What’s there to smile about?

5 June, 2008

I recently watched O Lucky Man!, Lindsay Anderson’s follow-up to his masterpiece If…. which is aptly featured at the top of the page. This is yet another example of a film that I would instantly fall in love with if it wasn’t so bloody long (Barry Lyndon falls into that category, as does La Dolce Vita.) Does this film really need to be 3 hours? Malcolm McDowell — wonderful as usual — spends the entire movie trying to get by as a coffee salesman while getting himself mixed up in increasingly surreal events, ending with — just like real life — the young man meeting director Lindsay Anderson, auditioning for If…., and becoming a film star. The pieces are great but as a whole I found it very difficult to sit through.

But I wonder if this is a generational problem. On the one hand, I don’t mind slow films at all. And I also feel that there are films that need to be long, even 3 hours if necessary. Magnolia instantly leaps to mind, although I find the last hour deeply flawed. I think The Thin Red Line is a masterpiece and that is the definition of a slow, three hour film. Sergio Leone’s epics also surely couldn’t have been improved by cutting them down. These films just wouldn’t work at the standard 90-120 minute length.

On the other hand, when I watch a film like O Lucky Man!, I see episodes; some great, some not so great. And at 2 hours I think I’d be calling it one of the best surreal pictures ever made. Hell, it might have even topped If…. for me. As I type this, I wonder if the latter would work as a 3 hour film. Definitely not. It would drag and become irritatingly redundant. Or is it just because I’ve been conditioned to think that any film over 120 minuted is somehow an aberration? Then again, I look at most blockbusters Hollywood churns out these days and they seem to be getting longer and longer. My biggest gripe with Pirates of the Caribbean was that it had about an hour and 45 minutes in story and an extra 45 in explosions. That bores me. Even Casino Royale, the best Bond film since On Her Majesty’s Secret Service, contained action sequences that went on twice as long as necessary. The sole Lazenby outing has plenty of action but plenty of story as well. That’s why it works. But Casino Royale’s story is much more straightforward and the length, while not a huge hindrance, is nevertheless an issue.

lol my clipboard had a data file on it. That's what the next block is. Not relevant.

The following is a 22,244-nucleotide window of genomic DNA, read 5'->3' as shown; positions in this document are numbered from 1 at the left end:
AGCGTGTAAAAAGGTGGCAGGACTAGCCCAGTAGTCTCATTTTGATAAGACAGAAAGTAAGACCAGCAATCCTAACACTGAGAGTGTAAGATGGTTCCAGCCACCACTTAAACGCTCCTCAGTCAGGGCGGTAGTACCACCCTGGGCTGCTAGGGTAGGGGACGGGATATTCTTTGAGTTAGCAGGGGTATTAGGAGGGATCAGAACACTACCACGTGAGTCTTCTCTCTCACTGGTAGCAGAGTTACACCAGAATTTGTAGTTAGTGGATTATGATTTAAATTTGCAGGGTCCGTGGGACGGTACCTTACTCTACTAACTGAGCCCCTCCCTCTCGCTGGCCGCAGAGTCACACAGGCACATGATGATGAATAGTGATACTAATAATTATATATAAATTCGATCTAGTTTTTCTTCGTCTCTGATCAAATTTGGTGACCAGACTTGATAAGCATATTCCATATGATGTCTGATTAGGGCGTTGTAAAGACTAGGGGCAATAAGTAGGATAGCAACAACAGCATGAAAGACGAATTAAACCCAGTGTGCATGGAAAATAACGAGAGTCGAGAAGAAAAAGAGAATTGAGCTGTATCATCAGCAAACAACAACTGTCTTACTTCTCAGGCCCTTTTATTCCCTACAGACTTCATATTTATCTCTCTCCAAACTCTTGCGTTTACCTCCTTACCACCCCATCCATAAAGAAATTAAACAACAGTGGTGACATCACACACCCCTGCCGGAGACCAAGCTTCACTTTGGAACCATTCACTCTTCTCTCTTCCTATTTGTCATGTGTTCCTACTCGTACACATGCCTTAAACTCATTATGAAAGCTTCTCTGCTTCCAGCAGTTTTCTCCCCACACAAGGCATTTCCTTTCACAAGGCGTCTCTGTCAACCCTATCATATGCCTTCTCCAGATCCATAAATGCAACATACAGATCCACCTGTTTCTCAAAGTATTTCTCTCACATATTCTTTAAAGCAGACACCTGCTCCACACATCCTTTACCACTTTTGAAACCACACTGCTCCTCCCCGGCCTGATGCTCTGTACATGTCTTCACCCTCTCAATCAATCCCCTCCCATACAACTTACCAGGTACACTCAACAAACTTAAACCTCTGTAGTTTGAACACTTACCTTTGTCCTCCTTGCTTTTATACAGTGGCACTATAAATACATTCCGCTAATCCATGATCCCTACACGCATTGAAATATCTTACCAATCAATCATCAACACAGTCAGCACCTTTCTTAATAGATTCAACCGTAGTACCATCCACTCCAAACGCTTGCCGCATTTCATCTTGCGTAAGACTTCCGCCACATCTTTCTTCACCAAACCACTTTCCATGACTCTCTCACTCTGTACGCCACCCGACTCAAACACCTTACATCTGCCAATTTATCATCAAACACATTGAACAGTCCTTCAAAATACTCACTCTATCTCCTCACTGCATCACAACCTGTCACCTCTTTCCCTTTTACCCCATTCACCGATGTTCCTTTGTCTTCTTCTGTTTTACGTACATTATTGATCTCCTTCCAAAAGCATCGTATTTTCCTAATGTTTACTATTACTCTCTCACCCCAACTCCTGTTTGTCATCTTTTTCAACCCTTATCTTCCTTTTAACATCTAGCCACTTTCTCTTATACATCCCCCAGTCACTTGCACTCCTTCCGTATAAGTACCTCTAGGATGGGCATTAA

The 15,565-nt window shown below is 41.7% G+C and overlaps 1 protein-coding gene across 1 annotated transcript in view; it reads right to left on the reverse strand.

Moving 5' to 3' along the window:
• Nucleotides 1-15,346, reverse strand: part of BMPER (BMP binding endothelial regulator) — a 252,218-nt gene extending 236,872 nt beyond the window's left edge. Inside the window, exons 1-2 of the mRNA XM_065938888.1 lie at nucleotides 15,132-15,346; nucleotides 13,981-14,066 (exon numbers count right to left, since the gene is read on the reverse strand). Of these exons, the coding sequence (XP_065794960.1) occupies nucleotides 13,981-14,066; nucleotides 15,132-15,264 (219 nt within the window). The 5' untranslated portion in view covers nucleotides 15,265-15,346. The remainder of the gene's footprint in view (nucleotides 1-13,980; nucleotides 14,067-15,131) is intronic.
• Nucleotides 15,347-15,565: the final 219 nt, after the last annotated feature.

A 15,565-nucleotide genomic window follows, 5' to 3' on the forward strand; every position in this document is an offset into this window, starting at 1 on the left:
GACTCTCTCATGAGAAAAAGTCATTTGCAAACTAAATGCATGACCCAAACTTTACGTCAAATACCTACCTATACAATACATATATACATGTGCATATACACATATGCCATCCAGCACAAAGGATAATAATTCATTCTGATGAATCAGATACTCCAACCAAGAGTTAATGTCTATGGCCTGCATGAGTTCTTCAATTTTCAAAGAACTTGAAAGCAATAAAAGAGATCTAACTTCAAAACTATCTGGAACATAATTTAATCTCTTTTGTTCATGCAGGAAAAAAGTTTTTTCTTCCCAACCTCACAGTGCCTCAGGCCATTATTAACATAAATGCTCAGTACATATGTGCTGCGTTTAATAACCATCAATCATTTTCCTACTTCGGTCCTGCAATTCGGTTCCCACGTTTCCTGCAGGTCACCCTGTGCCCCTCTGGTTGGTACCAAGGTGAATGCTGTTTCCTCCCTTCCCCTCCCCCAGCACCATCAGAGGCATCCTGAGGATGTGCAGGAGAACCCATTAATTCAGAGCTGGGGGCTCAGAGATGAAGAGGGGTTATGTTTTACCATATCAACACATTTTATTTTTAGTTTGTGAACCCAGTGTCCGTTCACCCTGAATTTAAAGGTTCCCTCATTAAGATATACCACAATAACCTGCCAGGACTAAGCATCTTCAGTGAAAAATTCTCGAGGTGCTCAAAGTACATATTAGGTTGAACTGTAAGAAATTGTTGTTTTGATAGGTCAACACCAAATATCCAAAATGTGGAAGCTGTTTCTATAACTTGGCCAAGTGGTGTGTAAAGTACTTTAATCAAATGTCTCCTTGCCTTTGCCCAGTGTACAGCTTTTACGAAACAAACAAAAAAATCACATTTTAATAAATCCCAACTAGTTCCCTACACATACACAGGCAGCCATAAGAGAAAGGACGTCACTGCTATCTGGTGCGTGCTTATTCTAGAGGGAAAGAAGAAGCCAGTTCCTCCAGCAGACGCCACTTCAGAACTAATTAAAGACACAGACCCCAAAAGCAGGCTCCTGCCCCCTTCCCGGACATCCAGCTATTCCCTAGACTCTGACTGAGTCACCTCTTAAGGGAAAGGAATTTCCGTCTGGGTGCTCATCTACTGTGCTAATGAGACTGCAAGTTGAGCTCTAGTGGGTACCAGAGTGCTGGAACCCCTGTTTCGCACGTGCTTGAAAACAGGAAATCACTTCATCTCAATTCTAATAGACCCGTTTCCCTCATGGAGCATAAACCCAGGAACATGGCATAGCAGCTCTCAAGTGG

O Lucky Man! ends with Anderson smacking McDowell across the head with the picture’s mammoth screenplay after the young actor refuses to smile, because as he says, “What’s there to smile about?” When it comes to most indulgently long pictures, good or bad, I agree with him.

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